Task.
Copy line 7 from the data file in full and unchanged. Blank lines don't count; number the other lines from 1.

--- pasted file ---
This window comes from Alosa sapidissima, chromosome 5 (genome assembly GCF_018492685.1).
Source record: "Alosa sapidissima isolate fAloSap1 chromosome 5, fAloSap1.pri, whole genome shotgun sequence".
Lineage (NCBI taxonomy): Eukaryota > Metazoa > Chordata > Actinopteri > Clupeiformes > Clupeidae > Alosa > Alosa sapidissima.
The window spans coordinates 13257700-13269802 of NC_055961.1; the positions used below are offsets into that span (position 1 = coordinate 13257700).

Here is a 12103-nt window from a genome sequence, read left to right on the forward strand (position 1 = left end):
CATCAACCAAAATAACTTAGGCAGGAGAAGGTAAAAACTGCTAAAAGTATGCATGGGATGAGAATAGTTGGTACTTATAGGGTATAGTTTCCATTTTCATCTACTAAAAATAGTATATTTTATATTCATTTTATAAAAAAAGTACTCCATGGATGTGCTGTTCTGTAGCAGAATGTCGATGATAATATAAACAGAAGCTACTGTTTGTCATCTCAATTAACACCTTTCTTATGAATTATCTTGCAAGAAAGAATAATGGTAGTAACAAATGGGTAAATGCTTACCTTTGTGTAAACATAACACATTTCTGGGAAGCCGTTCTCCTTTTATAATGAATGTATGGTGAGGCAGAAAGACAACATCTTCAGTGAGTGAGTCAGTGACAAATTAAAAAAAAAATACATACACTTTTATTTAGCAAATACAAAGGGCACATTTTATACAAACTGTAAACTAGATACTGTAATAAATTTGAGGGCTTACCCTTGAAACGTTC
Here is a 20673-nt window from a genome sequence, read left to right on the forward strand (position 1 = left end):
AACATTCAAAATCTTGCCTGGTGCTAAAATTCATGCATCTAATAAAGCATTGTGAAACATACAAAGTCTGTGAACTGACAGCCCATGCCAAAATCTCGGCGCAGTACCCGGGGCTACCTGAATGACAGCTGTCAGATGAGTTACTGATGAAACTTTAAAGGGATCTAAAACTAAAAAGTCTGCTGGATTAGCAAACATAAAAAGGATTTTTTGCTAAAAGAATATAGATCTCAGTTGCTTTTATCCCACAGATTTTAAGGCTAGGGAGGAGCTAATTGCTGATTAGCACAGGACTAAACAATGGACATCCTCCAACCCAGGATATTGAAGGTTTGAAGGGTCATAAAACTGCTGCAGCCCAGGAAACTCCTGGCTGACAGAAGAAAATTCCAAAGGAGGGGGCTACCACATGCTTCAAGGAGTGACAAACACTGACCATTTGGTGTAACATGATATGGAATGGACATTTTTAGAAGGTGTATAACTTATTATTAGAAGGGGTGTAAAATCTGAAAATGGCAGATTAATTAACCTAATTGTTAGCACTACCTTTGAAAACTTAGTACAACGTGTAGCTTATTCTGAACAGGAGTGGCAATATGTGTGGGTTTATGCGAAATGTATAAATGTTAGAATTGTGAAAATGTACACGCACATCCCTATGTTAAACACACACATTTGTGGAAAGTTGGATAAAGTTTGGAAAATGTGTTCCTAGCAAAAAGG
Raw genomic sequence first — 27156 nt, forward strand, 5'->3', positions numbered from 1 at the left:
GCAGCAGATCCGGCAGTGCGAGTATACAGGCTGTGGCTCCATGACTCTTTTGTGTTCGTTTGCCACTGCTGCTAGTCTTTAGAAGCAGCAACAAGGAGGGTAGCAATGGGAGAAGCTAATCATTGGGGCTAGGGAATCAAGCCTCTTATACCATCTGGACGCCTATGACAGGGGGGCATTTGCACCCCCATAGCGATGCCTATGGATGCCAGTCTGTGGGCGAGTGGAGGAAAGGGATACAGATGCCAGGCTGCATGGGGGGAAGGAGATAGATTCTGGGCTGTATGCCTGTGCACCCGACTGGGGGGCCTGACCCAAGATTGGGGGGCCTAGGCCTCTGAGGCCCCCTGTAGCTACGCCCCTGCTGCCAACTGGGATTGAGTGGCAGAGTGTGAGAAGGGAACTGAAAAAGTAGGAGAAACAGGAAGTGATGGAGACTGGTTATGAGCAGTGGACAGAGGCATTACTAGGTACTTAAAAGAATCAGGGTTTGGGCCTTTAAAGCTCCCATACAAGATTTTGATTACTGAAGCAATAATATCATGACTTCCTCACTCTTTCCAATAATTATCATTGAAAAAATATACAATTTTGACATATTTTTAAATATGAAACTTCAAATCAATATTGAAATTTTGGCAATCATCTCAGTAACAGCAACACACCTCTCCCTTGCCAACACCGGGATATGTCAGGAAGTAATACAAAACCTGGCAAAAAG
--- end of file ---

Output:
Here is a 20673-nt window from a genome sequence, read left to right on the forward strand (position 1 = left end):